Katie Pottinger said, "I immediately went and called 911 because my husband said he's not breathing."
Alexander was a year and a half and had just taken a fall. He let out a huge cry, then went silent and passed out. As his parents called for an ambulance, and Alexander started to revive.
"The doctor said, 'I know exactly what this is. It's a breath holding spell'," said Pottinger.
About 5 percent of children will have at least one breath holding spell, most often between the ages of one and three. There are two kinds, a "pallid" spell usually starts with a minor injury. The heart rate slows and the child passes out. "Cyanotic" spells are more common and happen when a child becomes angry or upset.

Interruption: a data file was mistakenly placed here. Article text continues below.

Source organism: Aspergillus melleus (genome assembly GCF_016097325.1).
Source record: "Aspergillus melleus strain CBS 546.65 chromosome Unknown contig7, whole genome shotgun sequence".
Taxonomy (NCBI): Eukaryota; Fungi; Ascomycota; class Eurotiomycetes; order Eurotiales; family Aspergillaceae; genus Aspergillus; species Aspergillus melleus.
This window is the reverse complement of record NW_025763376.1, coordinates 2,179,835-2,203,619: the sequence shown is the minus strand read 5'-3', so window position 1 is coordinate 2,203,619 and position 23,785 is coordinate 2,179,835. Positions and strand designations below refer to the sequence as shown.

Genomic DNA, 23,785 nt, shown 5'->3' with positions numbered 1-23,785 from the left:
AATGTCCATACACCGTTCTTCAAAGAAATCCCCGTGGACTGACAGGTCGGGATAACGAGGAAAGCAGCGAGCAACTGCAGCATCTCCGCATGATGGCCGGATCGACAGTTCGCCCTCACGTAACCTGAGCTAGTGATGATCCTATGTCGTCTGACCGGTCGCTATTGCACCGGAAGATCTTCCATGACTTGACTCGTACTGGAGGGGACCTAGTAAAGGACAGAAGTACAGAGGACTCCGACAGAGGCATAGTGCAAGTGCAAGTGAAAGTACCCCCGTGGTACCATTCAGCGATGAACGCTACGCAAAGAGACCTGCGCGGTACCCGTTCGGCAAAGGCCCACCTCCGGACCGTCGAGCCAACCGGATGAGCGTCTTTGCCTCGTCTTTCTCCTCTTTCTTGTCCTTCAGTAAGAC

"They often start crying very hard and then they're silent. They essentially stop breathing, can turn either purple or blue, and they may pass out," said Dr. Patricia Hametz of Morgan Stanley Childrens Hospital.
As frightening as that may sound, doctors say the episode is benign. It passes in less than a minute with no damage done.There's nothing you can do to prevent breath holding but if it happens, doctors say to cushion the child's fall and make sure the tongue isn't blocking the airway.
Alexander had a couple more episodes before he grew out of it.
"It happened maybe 3 or 4 times and I knew what to look for," said Pottinger.
He has no memory of it now but his mom says it was a scare she's not likely to forget.
Most children don't need treatment for breath holding. But it's a good idea to notify your pediatrician if it happens.
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